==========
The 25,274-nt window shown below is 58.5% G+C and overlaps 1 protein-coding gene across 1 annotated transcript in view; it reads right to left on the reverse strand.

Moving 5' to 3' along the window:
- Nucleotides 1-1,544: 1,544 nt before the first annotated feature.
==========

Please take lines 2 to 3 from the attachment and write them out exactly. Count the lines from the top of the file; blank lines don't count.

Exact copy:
Moving 5' to 3' along the window:
- Nucleotides 1-1,544: 1,544 nt before the first annotated feature.